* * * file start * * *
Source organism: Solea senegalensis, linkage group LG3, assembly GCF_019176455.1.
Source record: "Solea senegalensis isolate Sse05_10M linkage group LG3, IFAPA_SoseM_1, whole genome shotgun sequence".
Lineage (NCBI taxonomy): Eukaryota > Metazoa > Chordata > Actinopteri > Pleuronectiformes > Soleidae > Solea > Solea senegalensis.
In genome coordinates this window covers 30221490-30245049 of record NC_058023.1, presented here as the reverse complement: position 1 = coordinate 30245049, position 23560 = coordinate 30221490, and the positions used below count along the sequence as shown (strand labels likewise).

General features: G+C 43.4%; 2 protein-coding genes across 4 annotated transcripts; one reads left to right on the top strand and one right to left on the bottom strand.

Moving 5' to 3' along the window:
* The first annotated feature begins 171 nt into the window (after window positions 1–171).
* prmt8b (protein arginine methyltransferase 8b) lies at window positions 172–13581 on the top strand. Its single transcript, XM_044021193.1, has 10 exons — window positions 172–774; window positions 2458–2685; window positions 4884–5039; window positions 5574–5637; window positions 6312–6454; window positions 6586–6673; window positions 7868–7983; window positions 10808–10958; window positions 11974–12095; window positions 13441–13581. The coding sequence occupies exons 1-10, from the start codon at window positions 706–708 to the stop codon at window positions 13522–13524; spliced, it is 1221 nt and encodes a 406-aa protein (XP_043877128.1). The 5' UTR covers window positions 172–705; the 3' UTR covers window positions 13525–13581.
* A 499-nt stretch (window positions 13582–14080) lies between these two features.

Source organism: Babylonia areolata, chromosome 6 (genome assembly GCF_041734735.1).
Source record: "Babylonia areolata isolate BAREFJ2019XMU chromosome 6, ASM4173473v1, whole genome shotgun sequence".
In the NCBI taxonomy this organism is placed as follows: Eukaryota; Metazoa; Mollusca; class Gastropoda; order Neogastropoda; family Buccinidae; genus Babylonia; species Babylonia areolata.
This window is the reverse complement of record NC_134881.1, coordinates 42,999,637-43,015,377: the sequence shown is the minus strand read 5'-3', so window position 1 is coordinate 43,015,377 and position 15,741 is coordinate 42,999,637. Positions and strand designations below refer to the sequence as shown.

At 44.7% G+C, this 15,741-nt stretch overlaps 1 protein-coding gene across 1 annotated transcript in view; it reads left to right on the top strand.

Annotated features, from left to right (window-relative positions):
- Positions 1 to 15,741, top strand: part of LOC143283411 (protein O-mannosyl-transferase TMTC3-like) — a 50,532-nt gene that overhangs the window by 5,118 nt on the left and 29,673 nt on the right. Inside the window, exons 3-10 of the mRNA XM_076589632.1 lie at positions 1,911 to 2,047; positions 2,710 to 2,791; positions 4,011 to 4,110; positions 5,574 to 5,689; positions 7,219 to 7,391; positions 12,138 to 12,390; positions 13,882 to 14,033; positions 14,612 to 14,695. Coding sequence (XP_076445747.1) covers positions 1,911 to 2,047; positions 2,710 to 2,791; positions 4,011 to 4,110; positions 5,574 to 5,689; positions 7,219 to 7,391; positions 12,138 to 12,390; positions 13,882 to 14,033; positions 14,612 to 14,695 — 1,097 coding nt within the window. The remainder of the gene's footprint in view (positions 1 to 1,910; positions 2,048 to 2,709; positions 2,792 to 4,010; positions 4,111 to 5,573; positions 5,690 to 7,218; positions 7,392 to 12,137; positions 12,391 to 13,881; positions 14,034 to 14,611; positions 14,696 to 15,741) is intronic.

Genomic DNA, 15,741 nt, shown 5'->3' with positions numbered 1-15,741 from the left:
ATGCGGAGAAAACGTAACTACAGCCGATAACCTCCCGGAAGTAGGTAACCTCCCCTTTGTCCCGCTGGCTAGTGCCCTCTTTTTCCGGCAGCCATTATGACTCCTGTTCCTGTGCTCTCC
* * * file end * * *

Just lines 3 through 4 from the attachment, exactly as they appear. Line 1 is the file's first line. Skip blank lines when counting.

Lineage (NCBI taxonomy): Eukaryota > Metazoa > Chordata > Actinopteri > Pleuronectiformes > Soleidae > Solea > Solea senegalensis.
In genome coordinates this window covers 30221490-30245049 of record NC_058023.1, presented here as the reverse complement: position 1 = coordinate 30245049, position 23560 = coordinate 30221490, and the positions used below count along the sequence as shown (strand labels likewise).